April 5, 2011

Ill just Google it: College students find plenty of information online, but often go offline to verify

So have Facebook and Google become the bibles for college students? Do young people rely on social media and search engines for all or nearly all answers needed in their daily lives?

According to a new University of Washington study, students use online information for decisions in their personal lives, but rely almost as much on family and friends for finding and making choices about information.

Alison Head, a research scientist at the UW Information School, and Michael Eisenberg, a professor and dean emeritus, led the study, which included a survey of 8,353 sophomores, juniors and seniors 20 to 30 years of age at 25 two- and four-year college campuses around the U.S. in the spring of 2010.

The findings appeared in a First Monday article published April 4.

Respondents described searches that involved both online and offline sources. If youre curing ham, one student said in a follow-up interview, you have to do it properly or you could get sick and die. “I looked online,” the student said, “but I also went to the county extension office.”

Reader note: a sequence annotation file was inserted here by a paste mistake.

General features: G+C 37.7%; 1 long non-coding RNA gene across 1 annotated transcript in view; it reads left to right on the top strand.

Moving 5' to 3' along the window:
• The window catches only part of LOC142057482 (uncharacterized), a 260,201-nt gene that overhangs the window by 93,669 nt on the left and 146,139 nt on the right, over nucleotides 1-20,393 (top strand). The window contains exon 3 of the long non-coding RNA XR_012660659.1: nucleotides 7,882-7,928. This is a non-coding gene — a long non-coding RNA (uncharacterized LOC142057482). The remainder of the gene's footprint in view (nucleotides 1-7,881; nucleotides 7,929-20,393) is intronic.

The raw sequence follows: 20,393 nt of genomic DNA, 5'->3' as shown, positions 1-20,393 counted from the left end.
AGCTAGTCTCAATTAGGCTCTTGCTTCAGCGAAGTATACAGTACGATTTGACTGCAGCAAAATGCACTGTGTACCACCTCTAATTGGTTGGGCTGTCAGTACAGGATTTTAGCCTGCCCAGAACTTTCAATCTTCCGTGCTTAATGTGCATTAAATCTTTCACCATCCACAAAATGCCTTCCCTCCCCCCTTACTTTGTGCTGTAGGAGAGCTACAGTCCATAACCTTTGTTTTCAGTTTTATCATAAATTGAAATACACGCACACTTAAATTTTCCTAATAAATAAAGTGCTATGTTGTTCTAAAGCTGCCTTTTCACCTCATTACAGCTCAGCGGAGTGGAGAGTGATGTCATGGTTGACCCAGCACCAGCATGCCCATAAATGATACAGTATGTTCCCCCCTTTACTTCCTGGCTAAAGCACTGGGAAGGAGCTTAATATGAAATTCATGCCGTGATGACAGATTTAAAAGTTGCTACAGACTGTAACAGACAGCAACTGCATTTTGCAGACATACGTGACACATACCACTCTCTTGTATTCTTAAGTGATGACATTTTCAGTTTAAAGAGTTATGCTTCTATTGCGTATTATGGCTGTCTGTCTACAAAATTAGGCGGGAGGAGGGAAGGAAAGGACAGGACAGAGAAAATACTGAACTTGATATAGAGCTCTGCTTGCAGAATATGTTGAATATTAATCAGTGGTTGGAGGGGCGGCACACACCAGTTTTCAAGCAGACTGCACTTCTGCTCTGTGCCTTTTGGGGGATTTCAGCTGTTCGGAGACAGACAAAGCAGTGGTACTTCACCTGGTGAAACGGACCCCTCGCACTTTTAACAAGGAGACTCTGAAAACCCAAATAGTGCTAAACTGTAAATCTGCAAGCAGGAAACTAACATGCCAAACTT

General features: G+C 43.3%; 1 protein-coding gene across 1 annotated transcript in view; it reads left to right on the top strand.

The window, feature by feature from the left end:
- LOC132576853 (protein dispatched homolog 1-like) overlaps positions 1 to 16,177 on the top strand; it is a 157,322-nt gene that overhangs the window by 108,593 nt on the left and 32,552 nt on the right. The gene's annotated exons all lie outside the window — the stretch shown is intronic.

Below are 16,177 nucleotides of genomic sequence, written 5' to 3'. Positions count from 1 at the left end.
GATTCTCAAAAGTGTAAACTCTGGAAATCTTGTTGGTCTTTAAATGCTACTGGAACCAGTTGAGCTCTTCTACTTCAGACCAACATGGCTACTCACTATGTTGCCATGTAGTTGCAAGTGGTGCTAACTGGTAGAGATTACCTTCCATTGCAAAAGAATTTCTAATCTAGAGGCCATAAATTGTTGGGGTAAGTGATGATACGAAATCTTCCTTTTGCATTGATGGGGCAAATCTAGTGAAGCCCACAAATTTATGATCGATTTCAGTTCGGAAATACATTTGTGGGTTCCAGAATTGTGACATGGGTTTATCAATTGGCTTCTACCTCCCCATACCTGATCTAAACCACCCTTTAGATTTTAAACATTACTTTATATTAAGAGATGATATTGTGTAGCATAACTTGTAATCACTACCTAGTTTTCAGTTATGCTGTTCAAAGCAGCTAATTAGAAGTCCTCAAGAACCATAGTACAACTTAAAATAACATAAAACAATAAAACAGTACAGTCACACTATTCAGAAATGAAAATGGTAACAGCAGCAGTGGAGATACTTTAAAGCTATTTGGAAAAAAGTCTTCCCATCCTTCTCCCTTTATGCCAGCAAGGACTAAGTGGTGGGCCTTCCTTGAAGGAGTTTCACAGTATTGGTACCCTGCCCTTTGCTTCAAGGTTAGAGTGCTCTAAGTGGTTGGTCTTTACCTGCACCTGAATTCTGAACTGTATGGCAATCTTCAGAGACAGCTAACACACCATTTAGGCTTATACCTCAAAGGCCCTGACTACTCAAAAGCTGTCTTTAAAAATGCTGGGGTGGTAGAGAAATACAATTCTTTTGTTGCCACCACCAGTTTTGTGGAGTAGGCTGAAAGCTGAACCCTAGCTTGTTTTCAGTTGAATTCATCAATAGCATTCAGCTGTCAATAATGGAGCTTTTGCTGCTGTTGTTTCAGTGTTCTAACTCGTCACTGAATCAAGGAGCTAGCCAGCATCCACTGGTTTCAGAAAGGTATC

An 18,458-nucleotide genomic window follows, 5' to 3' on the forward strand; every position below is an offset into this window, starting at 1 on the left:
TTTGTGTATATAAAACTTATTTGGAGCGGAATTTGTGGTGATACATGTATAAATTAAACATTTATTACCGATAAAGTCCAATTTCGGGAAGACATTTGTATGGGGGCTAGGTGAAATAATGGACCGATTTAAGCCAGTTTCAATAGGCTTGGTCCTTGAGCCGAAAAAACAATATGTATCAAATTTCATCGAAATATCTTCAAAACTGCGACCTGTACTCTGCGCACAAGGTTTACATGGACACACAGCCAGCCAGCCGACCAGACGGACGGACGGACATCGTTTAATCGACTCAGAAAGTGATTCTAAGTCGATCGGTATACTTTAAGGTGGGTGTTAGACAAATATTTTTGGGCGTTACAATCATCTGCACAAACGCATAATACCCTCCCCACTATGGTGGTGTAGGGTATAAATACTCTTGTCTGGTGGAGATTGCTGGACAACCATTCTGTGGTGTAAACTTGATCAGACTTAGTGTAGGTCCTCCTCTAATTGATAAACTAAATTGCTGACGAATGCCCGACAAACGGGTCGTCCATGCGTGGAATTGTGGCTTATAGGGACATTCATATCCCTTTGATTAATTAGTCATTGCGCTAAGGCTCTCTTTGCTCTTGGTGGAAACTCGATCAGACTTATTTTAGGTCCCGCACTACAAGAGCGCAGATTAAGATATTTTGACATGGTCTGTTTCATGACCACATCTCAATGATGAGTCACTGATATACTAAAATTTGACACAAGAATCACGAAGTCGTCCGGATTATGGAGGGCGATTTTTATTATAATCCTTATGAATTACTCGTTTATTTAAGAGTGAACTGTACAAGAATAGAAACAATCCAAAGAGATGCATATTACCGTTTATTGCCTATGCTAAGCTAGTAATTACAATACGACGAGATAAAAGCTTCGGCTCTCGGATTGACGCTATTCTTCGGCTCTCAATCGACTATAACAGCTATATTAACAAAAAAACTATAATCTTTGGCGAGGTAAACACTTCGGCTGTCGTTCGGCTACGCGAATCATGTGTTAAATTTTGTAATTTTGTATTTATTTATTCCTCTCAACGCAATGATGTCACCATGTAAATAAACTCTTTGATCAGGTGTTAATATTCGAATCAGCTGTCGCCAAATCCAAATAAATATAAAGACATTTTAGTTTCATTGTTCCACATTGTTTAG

“Personal research is not just about settling bar bets or finding whats playing at the local movie theater, but is also about complex issues, such as health, significant purchases and careers,” Head said.

Three-fourths of survey respondents reported looking for information about health or possible purchases. Two-thirds had searched for information about jobs or a career. But only 32 percent had searched for material about social advocacy and fewer, 24 percent, reported online searches for spiritual material.

Also, despite widespread use of search engines, students said their biggest problems lay in sorting good, relevant material from not-so-good or simply worthless.

A sites design received the most scrutiny. If theres bright pink, lots of ads, or the site “looks like it was made by a 15-year-old,” said one student in an interview, “then I think it probably isnt worth my time.”

Broken links were also cited as red flags. Fifty-four percent of students also considered timeliness of information, and 49 percent cited the origin, the URL address, as a key factor in determining a sites credibility.

When asked about involving someone they know to help evaluate information for personal decisions, 83 percent of respondents said they turn to family and friends. They also ask classmates (74 percent) and instructors (45 percent). Far fewer (35 percent) ask licensed professionals, such as therapists or attorneys, and even fewer ask librarians (14 percent).

“Overall, we found evaluation rarely occurs in a vacuum,” Head said. “Most students turn to a few people in their lives they can conveniently reach and whom they trust. When it comes to finding and applying information in their daily lives, very few students live totally immersed in the Web.”

Head and Eisenberg are co-principal investigators and co-directors of Project Information Literacy, which is based at the UW Information School. The John D. and Catherine T. MacArthur Foundation provided funds for the study.

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For more information, contact Head at 707-939-6941or ajhead1@uw.edu; Eisenberg at 206-616-1152 or mbe@uw.edu.